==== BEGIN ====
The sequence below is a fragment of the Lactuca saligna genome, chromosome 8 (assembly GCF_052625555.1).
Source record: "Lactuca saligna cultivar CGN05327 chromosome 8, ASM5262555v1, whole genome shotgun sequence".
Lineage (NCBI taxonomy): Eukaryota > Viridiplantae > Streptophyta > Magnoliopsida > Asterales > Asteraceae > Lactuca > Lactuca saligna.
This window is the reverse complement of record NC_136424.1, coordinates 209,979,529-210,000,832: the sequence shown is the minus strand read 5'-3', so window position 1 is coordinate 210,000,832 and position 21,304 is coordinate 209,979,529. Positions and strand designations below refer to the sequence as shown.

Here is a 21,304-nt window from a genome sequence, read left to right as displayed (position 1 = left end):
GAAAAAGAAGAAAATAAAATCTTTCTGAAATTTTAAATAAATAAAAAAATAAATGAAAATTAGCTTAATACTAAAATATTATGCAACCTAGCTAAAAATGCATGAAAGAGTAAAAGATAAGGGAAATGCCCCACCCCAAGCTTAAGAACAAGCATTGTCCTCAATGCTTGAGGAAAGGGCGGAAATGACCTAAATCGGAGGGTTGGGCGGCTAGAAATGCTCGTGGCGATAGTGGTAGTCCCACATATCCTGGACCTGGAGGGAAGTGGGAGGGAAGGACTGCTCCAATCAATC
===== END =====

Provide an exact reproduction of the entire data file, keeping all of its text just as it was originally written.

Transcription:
The sequence below is a fragment of the Lactuca saligna genome, chromosome 8 (assembly GCF_052625555.1).
Source record: "Lactuca saligna cultivar CGN05327 chromosome 8, ASM5262555v1, whole genome shotgun sequence".
Lineage (NCBI taxonomy): Eukaryota > Viridiplantae > Streptophyta > Magnoliopsida > Asterales > Asteraceae > Lactuca > Lactuca saligna.
This window is the reverse complement of record NC_136424.1, coordinates 209,979,529-210,000,832: the sequence shown is the minus strand read 5'-3', so window position 1 is coordinate 210,000,832 and position 21,304 is coordinate 209,979,529. Positions and strand designations below refer to the sequence as shown.

Here is a 21,304-nt window from a genome sequence, read left to right as displayed (position 1 = left end):
GAAAAAGAAGAAAATAAAATCTTTCTGAAATTTTAAATAAATAAAAAAATAAATGAAAATTAGCTTAATACTAAAATATTATGCAACCTAGCTAAAAATGCATGAAAGAGTAAAAGATAAGGGAAATGCCCCACCCCAAGCTTAAGAACAAGCATTGTCCTCAATGCTTGAGGAAAGGGCGGAAATGACCTAAATCGGAGGGTTGGGCGGCTAGAAATGCTCGTGGCGATAGTGGTAGTCCCACATATCCTGGACCTGGAGGGAAGTGGGAGGGAAGGACTGCTCCAATCAATC